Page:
Some of it’s magic and some of it’s tragic, but I had a good life all the way.
Adios Argentina! At the airport.
What a strange new connotation this word has taken on for me after being away for 24 days. The loss I felt while abroad was twofold, as I mourned the absence of both the familiar comforts of home as well as being away from my husband and children.
FAMILIARITY: In terms of familiar comforts, I quickly learned just how differently cultures can function in everyday, mundane things. These differences are often hidden, and can only be experienced to be understood. For instance, Argentineans have a very different perspective on personal space. This became apparent to me often when waiting in line or fighting my way through a crowded area. As someone who has been raised in a culture which has pretty clear standards about acceptable personal space, I was often confronted with misguided feelings of trespass on the parts of others. Returning to my comfort level in this was something I craved while away, and found immediate relief in upon my return.
View from an Argentine elevator =)
FAMILY: Missing my family was something I had done my best to prepare myself for, but could only truly understand and accept through experience. This loss often came at night, at the end of my insanely busy days. I missed the cuddles and the goodnight kisses. I became frustrated with the difficulties provided by a 4 hour time difference (when I was going to bed they were still out and about in their day, and I left for school when they were still sound asleep). I grasped the privilege that accompanies having your loved ones by your side each and every day, and relished the knowledge that this would be returned to me in short time.
…and New Friends
LANGUAGE: There was also the sense of helplessness that comes with being immersed in a language one is not fluent in. Exhausting at best, I often struggled with the fact that I did not have a command of the language that would allow me to argue my position, clarify events, or truly understand the many intricacies of different situations. If I felt I was overcharged in a store, I lacked the vocabulary and comprehension levels to defend my position with the clerk, and would usually just accept the price. When I didn’t understand happenings around me, I was thrilled to merely have the ability to translate the basics, never mind the details that might provide more meaning. And in most conversations between others (and sometimes even those that included me) I did my best to catch enough words to maintain a general understanding of the topic, with the full comprehension that I was missing a good portion of the dialogue.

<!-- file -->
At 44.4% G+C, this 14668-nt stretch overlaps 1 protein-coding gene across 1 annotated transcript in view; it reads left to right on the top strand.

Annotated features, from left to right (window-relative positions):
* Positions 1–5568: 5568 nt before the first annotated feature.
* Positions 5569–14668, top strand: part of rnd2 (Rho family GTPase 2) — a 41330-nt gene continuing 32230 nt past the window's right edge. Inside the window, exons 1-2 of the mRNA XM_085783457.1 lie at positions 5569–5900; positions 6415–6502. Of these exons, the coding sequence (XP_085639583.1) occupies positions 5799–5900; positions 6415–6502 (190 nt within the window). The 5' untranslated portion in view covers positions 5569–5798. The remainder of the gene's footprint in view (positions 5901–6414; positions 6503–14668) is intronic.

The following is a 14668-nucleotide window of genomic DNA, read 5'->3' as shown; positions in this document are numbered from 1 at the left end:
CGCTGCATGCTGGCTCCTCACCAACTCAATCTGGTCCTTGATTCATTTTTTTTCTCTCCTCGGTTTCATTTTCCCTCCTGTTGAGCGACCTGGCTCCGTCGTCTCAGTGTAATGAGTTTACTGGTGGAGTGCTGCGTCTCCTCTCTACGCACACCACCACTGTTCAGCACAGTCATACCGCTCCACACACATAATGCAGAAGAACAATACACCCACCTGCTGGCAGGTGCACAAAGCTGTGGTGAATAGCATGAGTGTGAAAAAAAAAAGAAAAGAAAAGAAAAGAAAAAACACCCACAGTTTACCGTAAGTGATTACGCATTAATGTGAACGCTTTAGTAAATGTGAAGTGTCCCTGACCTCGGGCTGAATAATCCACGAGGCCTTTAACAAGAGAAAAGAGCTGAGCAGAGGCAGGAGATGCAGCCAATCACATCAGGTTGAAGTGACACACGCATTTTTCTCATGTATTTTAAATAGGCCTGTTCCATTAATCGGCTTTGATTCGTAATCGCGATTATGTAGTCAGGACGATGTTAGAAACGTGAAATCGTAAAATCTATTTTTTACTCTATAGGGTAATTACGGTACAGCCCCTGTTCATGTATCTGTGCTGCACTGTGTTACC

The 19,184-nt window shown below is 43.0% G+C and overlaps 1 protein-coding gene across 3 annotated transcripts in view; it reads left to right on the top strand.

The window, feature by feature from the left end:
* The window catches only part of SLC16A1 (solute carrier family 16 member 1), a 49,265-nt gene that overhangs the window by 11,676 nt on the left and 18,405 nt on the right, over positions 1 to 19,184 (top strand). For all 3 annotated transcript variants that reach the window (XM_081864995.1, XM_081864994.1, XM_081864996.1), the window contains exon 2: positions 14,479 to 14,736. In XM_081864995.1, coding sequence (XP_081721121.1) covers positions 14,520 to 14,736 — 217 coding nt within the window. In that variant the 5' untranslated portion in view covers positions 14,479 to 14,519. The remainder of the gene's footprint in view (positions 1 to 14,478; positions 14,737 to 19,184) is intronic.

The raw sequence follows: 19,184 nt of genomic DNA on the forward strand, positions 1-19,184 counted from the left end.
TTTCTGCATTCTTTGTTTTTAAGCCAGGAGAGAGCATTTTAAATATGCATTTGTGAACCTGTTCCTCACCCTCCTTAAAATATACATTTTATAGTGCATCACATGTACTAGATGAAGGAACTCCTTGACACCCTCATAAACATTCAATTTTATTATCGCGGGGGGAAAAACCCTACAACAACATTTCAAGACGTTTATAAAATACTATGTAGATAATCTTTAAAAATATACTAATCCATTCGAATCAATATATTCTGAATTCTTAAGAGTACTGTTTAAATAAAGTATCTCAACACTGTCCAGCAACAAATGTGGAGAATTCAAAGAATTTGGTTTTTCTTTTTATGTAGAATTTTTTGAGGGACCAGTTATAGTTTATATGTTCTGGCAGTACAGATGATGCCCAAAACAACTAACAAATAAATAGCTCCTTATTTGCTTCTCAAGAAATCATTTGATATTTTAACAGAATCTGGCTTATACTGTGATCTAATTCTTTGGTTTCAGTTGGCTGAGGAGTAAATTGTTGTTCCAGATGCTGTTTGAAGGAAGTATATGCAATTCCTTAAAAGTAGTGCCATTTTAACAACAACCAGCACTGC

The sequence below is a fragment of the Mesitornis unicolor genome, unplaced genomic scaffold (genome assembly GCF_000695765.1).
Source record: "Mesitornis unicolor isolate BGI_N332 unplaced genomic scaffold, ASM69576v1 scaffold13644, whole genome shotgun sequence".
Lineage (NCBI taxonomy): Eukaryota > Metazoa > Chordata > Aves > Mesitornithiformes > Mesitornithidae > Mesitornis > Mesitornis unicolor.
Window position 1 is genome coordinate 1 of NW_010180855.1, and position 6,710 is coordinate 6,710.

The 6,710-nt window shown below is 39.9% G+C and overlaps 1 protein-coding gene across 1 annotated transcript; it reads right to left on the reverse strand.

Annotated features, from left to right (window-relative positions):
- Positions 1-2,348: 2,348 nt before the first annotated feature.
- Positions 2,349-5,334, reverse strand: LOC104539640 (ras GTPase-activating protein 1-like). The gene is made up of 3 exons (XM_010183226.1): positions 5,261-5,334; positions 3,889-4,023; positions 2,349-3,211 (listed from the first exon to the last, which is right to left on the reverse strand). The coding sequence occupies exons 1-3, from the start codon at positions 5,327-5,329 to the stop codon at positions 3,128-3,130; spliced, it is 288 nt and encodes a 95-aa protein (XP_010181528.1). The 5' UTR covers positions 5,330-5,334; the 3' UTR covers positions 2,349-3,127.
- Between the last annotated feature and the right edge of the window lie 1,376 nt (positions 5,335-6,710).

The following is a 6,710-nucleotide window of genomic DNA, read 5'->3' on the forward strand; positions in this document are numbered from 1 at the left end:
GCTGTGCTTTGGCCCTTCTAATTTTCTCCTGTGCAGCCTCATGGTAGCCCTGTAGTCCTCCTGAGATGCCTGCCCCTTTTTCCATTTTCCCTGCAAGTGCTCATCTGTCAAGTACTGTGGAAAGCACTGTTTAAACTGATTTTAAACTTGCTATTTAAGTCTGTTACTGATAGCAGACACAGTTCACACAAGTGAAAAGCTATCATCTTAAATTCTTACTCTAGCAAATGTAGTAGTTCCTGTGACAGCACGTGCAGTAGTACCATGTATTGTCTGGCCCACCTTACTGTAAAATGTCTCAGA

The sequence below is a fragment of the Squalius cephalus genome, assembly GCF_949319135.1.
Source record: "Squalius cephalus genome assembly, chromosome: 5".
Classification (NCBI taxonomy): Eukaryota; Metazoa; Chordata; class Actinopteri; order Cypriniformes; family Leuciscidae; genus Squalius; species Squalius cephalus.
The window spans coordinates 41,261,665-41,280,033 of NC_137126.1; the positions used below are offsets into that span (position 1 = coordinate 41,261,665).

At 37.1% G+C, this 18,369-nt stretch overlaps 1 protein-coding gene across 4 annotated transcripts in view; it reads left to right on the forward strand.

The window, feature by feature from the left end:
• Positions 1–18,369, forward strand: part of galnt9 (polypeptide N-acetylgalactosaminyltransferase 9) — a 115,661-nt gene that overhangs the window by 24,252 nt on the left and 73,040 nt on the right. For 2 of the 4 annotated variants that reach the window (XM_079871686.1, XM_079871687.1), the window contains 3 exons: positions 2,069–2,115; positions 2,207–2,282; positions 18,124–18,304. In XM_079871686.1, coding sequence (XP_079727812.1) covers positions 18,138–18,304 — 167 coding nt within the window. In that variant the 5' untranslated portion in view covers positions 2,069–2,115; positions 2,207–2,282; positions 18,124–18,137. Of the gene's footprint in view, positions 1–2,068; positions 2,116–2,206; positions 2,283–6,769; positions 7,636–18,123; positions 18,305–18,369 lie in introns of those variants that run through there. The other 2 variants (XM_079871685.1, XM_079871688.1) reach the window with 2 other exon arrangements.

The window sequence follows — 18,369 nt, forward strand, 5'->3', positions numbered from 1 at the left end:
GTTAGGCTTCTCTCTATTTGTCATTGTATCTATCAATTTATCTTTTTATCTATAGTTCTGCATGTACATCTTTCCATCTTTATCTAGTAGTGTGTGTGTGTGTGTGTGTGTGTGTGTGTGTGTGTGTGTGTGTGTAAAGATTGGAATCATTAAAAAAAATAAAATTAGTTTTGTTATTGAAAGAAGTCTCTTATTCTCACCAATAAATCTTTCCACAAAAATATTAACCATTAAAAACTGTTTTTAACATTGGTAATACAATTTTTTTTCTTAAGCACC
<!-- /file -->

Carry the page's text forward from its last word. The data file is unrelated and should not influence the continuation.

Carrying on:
“Do not let a day pass without doing something good for the world”
Coming home has taken those weights off my shoulders. Once again in my native language, I can understand dialogues without having to relentlessly concentrate, and I can argue any position I might be inclined to. I can understand the subtle intricacies of situations and discuss their often abstract meaning with others. I have been handed back the power, after placing myself in a position of powerlessness.
And what has all this taught me? Have I accomplished those goals I set for myself so many weeks ago? How will this experience continue to resound in my future?
Do not follow where the path may lead. Go instead where there is no path and leave a trail.
-Ralph Waldo Emerson
I do think one of the greatest lessons I have learned is how to place my trust in strangers. As U.S. citizens (not “Americans”, as we so often like to refer to ourselves, as though the term reflects only our own country and not the 34+ other American countries) we have a tendency to form tight social circles and seek assistance only from those closest to us. In Argentina, I was constantly forced to look to others around me for clarification and understanding. As scary as this was initially, I didn’t encounter a single rude reaction. Even when people were pulled away from their own routines and circumstances, each and every one was happy to help me in whatever way possible. And it wasn’t at all what I was expecting. I always braced myself for annoyance or frustration. I don’t know if my surprising outcomes stem more from the fact that I put myself out there more than I usually do, that Argentines are overall fabulously friendly people, or a little of both. But in the end, it doesn’t really matter. From my perspective, and at the risk of sounding hokey, my faith in humanity was restored just a bit through this trip.